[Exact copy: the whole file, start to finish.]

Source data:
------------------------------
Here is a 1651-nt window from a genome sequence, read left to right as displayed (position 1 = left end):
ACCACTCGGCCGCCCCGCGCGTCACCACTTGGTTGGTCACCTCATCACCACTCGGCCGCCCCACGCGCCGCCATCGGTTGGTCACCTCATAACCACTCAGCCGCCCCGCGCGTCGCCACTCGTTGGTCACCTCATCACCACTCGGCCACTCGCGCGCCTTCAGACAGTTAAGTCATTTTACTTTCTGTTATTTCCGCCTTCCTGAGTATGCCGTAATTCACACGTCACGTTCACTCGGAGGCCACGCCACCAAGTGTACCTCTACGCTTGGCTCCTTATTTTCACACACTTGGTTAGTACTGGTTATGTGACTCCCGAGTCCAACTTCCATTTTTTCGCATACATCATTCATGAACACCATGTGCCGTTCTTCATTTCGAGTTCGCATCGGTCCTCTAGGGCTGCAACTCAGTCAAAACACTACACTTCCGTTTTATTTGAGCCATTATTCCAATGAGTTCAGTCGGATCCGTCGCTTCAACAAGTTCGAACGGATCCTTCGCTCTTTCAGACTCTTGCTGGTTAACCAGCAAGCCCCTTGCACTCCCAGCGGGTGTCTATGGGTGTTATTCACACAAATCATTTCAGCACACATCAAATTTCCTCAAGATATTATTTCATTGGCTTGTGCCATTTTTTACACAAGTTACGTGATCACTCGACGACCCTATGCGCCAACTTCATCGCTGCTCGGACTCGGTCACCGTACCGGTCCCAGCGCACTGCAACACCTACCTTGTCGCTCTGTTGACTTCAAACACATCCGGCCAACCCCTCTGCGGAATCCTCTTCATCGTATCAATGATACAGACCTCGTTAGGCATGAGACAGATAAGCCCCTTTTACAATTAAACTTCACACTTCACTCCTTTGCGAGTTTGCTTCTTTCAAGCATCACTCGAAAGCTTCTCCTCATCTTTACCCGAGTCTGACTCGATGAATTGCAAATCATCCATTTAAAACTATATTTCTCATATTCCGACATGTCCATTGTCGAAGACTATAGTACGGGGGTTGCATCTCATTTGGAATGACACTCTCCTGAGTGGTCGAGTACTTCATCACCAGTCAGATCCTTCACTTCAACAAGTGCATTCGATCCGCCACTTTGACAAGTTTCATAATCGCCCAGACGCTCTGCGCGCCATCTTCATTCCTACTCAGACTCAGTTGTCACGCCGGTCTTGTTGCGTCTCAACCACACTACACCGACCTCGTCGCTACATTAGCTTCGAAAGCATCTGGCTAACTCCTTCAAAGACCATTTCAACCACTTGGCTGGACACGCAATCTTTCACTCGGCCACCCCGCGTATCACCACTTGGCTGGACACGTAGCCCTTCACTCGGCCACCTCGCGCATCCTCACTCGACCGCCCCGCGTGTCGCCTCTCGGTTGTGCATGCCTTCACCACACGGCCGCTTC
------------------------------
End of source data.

Here is a 1651-nt window from a genome sequence, read left to right as displayed (position 1 = left end):
ACCACTCGGCCGCCCCGCGCGTCACCACTTGGTTGGTCACCTCATCACCACTCGGCCGCCCCACGCGCCGCCATCGGTTGGTCACCTCATAACCACTCAGCCGCCCCGCGCGTCGCCACTCGTTGGTCACCTCATCACCACTCGGCCACTCGCGCGCCTTCAGACAGTTAAGTCATTTTACTTTCTGTTATTTCCGCCTTCCTGAGTATGCCGTAATTCACACGTCACGTTCACTCGGAGGCCACGCCACCAAGTGTACCTCTACGCTTGGCTCCTTATTTTCACACACTTGGTTAGTACTGGTTATGTGACTCCCGAGTCCAACTTCCATTTTTTCGCATACATCATTCATGAACACCATGTGCCGTTCTTCATTTCGAGTTCGCATCGGTCCTCTAGGGCTGCAACTCAGTCAAAACACTACACTTCCGTTTTATTTGAGCCATTATTCCAATGAGTTCAGTCGGATCCGTCGCTTCAACAAGTTCGAACGGATCCTTCGCTCTTTCAGACTCTTGCTGGTTAACCAGCAAGCCCCTTGCACTCCCAGCGGGTGTCTATGGGTGTTATTCACACAAATCATTTCAGCACACATCAAATTTCCTCAAGATATTATTTCATTGGCTTGTGCCATTTTTTACACAAGTTACGTGATCACTCGACGACCCTATGCGCCAACTTCATCGCTGCTCGGACTCGGTCACCGTACCGGTCCCAGCGCACTGCAACACCTACCTTGTCGCTCTGTTGACTTCAAACACATCCGGCCAACCCCTCTGCGGAATCCTCTTCATCGTATCAATGATACAGACCTCGTTAGGCATGAGACAGATAAGCCCCTTTTACAATTAAACTTCACACTTCACTCCTTTGCGAGTTTGCTTCTTTCAAGCATCACTCGAAAGCTTCTCCTCATCTTTACCCGAGTCTGACTCGATGAATTGCAAATCATCCATTTAAAACTATATTTCTCATATTCCGACATGTCCATTGTCGAAGACTATAGTACGGGGGTTGCATCTCATTTGGAATGACACTCTCCTGAGTGGTCGAGTACTTCATCACCAGTCAGATCCTTCACTTCAACAAGTGCATTCGATCCGCCACTTTGACAAGTTTCATAATCGCCCAGACGCTCTGCGCGCCATCTTCATTCCTACTCAGACTCAGTTGTCACGCCGGTCTTGTTGCGTCTCAACCACACTACACCGACCTCGTCGCTACATTAGCTTCGAAAGCATCTGGCTAACTCCTTCAAAGACCATTTCAACCACTTGGCTGGACACGCAATCTTTCACTCGGCCACCCCGCGTATCACCACTTGGCTGGACACGTAGCCCTTCACTCGGCCACCTCGCGCATCCTCACTCGACCGCCCCGCGTGTCGCCTCTCGGTTGTGCATGCCTTCACCACACGGCCGCTTC